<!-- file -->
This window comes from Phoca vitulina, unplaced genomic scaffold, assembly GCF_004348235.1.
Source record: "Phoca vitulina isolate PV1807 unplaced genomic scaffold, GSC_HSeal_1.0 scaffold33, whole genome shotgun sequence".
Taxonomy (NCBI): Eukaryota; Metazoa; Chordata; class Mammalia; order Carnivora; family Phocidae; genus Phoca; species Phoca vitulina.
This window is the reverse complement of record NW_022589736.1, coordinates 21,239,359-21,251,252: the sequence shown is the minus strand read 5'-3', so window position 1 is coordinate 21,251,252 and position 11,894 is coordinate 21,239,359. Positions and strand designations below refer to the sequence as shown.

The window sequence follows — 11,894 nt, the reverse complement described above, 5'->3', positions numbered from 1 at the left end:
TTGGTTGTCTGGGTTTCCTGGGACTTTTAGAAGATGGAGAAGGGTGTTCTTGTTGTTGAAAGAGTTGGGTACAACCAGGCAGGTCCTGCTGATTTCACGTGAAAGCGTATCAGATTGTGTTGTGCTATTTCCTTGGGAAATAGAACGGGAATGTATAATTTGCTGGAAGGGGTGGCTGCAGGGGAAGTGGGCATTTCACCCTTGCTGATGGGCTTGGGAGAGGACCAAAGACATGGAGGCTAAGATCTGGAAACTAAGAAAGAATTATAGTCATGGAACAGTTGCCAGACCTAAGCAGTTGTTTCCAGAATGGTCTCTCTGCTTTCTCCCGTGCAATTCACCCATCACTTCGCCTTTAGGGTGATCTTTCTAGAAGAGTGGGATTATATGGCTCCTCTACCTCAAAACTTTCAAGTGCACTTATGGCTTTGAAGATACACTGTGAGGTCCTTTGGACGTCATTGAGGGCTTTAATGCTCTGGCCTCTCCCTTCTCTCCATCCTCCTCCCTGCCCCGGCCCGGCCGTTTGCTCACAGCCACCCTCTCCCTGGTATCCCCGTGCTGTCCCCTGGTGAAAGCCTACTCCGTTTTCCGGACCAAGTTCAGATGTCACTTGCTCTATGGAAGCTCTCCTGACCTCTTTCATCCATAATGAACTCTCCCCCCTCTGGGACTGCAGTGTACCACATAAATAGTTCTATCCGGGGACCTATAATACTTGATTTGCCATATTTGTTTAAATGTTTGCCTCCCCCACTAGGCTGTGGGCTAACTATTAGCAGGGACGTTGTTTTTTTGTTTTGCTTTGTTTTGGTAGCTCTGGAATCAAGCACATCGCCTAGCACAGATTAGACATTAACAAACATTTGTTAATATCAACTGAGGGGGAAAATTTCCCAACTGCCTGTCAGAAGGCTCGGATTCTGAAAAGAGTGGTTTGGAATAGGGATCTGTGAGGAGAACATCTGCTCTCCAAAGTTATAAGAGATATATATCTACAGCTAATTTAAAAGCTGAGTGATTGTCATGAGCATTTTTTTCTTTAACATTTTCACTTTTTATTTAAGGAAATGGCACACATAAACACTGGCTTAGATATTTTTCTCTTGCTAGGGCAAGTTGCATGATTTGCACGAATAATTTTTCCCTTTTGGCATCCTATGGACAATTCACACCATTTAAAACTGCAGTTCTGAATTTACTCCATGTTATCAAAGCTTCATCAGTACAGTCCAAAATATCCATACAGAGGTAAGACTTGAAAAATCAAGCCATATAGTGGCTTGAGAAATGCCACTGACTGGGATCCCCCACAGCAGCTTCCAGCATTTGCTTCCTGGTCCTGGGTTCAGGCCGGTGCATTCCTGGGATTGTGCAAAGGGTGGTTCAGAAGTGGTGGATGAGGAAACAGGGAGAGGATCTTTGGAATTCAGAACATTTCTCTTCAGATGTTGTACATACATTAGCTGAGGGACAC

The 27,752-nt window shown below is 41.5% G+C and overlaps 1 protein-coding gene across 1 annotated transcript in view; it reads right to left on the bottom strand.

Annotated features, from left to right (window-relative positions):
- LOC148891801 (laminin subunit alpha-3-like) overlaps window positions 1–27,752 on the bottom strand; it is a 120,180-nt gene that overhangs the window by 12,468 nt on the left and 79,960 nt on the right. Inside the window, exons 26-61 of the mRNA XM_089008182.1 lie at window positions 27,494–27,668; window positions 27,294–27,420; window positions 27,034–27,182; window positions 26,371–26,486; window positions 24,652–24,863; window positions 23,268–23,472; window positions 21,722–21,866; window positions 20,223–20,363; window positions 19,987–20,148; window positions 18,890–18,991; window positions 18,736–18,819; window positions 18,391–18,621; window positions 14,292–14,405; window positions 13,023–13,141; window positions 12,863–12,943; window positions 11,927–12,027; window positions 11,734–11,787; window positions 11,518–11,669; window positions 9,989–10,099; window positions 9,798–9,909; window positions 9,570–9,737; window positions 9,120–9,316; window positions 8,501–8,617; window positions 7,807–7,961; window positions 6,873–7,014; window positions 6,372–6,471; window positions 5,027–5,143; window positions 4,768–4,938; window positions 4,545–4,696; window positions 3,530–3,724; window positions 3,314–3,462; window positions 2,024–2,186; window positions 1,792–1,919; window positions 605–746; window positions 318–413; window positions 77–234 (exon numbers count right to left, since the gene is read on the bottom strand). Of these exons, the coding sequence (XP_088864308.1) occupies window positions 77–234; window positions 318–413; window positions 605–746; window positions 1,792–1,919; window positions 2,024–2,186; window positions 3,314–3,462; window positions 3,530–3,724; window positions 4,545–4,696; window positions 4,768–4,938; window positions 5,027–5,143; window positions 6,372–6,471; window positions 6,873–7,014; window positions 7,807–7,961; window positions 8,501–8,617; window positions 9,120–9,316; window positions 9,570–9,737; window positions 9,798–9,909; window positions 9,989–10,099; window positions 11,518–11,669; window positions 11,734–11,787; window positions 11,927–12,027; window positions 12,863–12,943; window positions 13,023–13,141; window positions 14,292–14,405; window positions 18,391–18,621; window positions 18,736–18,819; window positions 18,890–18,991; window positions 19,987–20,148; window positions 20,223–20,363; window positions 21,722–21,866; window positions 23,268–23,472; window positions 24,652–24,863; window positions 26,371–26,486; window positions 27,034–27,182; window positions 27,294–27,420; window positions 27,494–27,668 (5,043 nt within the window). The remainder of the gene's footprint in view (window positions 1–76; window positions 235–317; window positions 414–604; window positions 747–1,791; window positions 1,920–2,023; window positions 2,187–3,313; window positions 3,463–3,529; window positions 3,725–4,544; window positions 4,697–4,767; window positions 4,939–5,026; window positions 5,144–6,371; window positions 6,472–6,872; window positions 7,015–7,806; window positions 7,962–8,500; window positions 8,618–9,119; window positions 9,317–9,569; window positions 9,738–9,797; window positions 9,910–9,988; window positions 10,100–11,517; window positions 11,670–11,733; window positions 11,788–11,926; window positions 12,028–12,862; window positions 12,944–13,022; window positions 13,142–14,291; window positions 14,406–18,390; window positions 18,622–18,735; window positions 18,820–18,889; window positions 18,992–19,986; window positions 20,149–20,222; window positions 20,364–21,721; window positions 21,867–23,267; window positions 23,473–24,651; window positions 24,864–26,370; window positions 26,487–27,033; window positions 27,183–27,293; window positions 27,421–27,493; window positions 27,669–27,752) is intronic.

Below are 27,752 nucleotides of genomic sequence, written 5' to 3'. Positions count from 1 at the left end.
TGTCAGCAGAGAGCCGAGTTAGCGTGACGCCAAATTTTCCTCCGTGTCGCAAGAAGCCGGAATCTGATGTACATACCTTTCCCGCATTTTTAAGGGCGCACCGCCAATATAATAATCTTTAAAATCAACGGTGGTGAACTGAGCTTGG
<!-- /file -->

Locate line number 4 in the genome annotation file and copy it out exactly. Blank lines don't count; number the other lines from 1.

This window is the reverse complement of record NW_022589736.1, coordinates 21,239,359-21,251,252: the sequence shown is the minus strand read 5'-3', so window position 1 is coordinate 21,251,252 and position 11,894 is coordinate 21,239,359. Positions and strand designations below refer to the sequence as shown.